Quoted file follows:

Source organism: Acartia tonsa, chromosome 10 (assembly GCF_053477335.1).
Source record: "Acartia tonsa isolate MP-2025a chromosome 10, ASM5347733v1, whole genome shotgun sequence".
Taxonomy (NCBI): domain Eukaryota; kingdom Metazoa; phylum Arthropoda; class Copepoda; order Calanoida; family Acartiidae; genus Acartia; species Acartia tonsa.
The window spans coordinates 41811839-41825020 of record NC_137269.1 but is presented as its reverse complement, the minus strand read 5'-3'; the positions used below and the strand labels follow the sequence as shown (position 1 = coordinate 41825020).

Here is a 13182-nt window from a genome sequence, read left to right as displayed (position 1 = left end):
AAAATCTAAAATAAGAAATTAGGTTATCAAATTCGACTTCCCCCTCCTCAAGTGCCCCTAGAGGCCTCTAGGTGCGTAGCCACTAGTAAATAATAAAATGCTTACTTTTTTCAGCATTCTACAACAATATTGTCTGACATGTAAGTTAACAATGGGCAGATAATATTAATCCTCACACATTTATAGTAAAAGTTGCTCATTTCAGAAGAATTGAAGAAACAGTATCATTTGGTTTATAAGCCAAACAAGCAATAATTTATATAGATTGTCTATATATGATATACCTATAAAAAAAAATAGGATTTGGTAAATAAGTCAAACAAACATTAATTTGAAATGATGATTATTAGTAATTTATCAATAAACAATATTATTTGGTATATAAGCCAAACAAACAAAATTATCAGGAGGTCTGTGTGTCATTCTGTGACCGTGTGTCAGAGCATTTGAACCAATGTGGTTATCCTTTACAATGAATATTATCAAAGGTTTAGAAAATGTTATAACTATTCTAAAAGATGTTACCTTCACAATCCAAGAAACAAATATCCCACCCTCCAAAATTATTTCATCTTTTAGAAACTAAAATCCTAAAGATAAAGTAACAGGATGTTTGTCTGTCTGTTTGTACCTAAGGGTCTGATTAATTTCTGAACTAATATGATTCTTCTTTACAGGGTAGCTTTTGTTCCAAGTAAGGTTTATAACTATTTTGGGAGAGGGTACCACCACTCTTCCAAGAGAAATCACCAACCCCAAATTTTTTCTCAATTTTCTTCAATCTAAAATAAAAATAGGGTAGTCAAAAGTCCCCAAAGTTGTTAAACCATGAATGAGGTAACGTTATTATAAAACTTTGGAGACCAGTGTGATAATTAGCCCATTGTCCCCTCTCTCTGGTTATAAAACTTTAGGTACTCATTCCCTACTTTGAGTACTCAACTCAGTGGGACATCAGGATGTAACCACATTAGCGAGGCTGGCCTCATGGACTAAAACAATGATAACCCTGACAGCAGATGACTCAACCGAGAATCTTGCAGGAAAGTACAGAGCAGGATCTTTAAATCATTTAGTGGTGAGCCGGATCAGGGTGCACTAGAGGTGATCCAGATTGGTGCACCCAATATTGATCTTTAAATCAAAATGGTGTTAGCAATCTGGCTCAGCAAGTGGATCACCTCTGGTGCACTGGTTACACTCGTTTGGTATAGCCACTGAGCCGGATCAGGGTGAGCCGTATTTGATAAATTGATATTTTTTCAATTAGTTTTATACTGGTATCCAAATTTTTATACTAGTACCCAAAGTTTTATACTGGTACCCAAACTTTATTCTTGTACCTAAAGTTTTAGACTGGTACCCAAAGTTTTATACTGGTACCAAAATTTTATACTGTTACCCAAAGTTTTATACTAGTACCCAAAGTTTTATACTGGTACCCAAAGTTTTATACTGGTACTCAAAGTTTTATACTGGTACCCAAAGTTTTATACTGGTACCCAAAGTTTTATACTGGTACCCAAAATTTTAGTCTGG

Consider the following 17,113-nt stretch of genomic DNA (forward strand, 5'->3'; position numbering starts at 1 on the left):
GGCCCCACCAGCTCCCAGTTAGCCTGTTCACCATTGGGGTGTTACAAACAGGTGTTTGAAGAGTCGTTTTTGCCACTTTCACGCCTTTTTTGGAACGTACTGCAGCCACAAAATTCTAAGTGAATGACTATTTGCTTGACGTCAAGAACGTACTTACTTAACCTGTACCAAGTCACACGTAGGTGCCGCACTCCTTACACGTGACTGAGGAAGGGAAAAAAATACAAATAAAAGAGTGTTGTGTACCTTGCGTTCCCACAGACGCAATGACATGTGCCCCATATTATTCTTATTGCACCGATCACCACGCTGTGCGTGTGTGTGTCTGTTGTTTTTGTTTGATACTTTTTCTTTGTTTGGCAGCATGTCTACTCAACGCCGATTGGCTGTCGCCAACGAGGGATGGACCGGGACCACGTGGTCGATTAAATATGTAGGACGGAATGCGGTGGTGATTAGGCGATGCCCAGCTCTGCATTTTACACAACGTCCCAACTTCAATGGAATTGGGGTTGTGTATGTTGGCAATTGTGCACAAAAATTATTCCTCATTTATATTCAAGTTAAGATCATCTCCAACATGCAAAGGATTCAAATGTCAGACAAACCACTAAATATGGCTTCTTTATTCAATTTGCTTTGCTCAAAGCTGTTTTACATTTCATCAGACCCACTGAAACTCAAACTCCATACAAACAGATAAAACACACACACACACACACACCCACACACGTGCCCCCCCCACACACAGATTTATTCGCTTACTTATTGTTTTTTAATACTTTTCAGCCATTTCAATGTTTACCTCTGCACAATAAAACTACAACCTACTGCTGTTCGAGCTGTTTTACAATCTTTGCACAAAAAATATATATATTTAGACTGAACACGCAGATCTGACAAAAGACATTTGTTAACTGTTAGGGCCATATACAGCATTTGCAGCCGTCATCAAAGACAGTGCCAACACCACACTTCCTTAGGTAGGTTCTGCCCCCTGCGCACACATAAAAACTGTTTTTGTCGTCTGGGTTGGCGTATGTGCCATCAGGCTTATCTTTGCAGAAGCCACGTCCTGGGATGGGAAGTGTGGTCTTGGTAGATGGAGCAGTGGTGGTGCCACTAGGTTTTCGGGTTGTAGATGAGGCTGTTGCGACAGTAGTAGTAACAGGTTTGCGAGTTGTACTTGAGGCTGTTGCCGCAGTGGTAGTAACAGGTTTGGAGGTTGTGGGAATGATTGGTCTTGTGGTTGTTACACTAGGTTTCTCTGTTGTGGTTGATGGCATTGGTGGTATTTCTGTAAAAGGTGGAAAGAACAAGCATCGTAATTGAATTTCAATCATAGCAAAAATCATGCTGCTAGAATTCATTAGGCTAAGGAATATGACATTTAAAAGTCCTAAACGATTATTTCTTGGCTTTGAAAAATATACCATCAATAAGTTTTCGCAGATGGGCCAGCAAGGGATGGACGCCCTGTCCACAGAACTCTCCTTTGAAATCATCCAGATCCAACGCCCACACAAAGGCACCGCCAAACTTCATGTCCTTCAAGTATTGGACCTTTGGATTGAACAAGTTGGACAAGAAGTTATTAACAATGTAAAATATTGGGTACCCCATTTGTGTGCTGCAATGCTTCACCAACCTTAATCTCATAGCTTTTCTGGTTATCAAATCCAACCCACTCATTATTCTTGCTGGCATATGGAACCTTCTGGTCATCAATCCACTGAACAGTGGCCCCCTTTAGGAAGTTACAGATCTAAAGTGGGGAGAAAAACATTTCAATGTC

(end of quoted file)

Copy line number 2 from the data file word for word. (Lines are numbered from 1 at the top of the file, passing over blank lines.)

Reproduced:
Source record: "Acartia tonsa isolate MP-2025a chromosome 10, ASM5347733v1, whole genome shotgun sequence".